“Those who say that the European Union is a neoliberal plot are, of course, largely right” admitted financial journalist and billionaire Simon Nixon in the Times last autumn.
He went on: “Any single market that allows free movement of capital and people by its very nature pits country against country, region against region and town against town… since 2008, the downside of this competition for capital and labour have become clear.”
The defenders of capitalism usually take more care to try to hide the reality which the Socialist has long exposed – that the present EU is a bosses’ club, crafted to serve the interests of the top corporations and super-rich.
Britain’s capitalists were among its leading architects and most of them have made it clear that it’s against their interests to leave it, so they apply great pressure for a Brexit that would mean staying in the EU Single Market and Customs Union.
Doing their bidding is Labour’s right wing, including most of its MPs, led by shadow Brexit secretary Keir Starmer, who has made no secret of pushing for a pro-capitalist ‘soft Brexit’.
A section of Labour’s right are trying to push Labour’s shadow cabinet to embrace the single market, as 80 Labour MPs, council leaders and others called for in a statement shortly before Jeremy Corbyn’s Coventry speech on Labour’s approach to Brexit.
Corbyn’s speech was carefully crafted to try to ease workers’ fears on the possible loss of jobs and disruption to trade that the Tory Theresa May government applying a ‘hard Brexit’ could lead to.
In essence, Corbyn sought to oppose the present pro-capitalist EU Customs Union with the idea of one that would be in the interests of working people.
He stressed Labour’s priority as being “to get the best deal for people’s jobs, living standards and the economy” and rejected “any race to the bottom in workers’ rights, environmental safeguards, consumer protections or food safety standards.”
The key part of the speech was the new departure of placing a dividing line between Labour’s position and the Tory government’s, by declaring that Labour “would seek to negotiate a new comprehensive UK-EU customs union to ensure that there are no tariffs with Europe and to help avoid any need for a hard border in Northern Ireland.”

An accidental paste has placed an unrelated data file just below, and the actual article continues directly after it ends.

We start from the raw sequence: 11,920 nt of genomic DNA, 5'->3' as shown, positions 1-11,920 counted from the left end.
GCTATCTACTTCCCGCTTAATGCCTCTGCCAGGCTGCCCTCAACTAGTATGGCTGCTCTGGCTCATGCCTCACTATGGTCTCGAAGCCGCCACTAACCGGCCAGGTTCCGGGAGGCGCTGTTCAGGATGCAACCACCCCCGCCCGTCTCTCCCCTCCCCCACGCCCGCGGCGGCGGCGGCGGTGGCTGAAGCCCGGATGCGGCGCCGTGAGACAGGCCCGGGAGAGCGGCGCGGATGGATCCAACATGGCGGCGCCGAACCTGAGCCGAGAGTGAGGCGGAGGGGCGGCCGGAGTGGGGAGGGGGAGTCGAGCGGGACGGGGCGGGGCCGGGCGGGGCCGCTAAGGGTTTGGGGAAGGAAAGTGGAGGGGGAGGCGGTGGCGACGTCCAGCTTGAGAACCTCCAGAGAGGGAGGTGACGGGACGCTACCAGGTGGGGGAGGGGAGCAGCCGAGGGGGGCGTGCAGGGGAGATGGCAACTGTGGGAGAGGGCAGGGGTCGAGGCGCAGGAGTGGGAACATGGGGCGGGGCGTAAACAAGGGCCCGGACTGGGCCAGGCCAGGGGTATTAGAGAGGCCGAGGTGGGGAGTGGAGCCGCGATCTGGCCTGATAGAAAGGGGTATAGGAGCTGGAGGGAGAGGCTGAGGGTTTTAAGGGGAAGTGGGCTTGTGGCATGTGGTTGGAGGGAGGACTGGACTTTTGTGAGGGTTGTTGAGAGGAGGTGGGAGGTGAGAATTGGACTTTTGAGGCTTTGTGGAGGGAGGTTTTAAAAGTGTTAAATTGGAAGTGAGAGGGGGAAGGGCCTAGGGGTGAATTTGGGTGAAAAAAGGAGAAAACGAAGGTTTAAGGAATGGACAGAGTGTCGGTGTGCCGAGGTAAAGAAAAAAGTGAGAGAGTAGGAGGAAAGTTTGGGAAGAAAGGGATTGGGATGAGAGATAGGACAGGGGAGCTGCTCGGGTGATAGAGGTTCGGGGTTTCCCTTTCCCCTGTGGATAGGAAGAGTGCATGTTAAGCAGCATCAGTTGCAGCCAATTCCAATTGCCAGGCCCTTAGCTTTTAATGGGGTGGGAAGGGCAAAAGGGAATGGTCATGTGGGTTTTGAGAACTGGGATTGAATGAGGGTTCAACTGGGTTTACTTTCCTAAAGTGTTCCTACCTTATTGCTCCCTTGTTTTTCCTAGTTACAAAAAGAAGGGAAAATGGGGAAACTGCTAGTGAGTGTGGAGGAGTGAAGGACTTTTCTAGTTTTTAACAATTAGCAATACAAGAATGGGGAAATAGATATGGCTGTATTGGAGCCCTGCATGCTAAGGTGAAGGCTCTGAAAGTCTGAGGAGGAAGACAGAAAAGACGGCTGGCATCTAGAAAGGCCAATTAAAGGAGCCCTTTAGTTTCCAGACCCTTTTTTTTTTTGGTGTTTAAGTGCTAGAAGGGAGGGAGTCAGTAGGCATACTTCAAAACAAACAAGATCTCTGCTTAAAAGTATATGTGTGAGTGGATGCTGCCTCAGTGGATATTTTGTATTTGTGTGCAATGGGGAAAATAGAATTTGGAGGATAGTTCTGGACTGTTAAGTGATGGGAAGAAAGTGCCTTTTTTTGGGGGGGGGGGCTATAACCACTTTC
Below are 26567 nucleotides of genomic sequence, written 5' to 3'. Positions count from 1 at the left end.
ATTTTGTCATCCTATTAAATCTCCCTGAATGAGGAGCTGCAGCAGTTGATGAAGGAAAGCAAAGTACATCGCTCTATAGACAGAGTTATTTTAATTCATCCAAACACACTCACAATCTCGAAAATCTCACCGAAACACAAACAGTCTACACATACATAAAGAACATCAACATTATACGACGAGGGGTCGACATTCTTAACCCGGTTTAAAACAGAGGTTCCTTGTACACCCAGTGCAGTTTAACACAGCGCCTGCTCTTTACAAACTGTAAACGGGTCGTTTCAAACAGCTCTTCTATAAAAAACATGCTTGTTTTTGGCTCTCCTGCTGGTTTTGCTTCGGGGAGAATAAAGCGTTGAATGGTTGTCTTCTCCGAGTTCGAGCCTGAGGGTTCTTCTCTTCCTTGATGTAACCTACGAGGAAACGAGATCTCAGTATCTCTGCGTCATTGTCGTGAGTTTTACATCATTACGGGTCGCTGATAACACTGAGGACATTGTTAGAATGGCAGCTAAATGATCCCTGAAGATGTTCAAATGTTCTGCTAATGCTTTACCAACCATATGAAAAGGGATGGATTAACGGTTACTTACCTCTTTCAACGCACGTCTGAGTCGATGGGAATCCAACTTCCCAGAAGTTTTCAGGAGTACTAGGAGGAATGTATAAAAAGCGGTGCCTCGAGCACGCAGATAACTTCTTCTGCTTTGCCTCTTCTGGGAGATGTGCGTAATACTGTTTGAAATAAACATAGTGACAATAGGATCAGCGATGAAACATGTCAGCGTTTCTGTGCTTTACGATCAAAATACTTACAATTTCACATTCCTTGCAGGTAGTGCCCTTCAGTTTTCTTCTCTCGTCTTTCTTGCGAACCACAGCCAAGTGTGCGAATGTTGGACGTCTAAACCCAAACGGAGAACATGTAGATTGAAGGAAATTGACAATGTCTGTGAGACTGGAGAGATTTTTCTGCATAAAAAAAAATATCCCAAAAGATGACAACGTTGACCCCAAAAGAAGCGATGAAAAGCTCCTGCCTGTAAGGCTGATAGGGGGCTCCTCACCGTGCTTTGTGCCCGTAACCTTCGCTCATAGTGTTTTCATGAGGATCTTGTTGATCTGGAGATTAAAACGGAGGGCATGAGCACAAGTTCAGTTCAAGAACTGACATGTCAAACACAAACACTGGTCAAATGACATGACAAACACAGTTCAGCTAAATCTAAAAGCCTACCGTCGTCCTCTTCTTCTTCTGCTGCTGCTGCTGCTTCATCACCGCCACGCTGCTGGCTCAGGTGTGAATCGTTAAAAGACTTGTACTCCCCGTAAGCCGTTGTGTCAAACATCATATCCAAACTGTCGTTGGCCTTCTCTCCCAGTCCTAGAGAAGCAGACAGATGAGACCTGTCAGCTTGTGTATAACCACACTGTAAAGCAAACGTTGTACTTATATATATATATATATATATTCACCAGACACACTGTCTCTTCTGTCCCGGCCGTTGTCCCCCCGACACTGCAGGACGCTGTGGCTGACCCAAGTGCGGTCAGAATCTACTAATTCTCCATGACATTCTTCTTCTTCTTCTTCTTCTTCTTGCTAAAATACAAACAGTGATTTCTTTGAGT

This has put May in an even more difficult position than she has already been in, raising the prospect that a number of pro-EU rebel Tories could help inflict a big enough defeat on May to threaten her leadership.
The first reaction of big business representatives was one of relief that the alarming prospect of massive queues for goods at cargo terminals that has been warned about could potentially be averted.
However, what does Jeremy Corbyn mean by a new tariff-free customs union and could it be achieved?
To address the many workers who voted Leave in the EU referendum out of anger against the establishment, austerity, globalisation, and a distant, unaccountable EU, he said that he would “not countenance a deal that left Britain as a passive recipient of rules decided elsewhere by others” and that the UK would have to have a say in future EU trade deals as part of a new customs arrangement.
He also gave assurances that Labour would “seek to negotiate protections, clarifications or exemptions where necessary in relation to privatisation and public service competition directives, state aid and procurement rules and the posted workers directive.”
This was a speech designed to appeal to potential Labour voters, whether they voted Leave or Remain. By raising the aim of keeping trade tariffs at bay but adding the caveats and conditions that he did, Corbyn put a position that could be used to challenge the EU leaders in Brussels on their anti-working class policies and expose their motives if they reject it.
Understandably, the reaction in the labour and trade union movement and in the working class generally has been mixed, with a layer expressing relief, and others fearing it is a further retreat, under pressure from the right.
Before Corbyn’s speech, right-wing Labour MP Frank Field, who supported Leave, said that he would be “surprised and disappointed” if Corbyn proposed to keep Britain in a customs union after Brexit.
But after the speech he called the position “marvellous” on the basis that “Jeremy knows they won’t ever let us have an agreement like that”.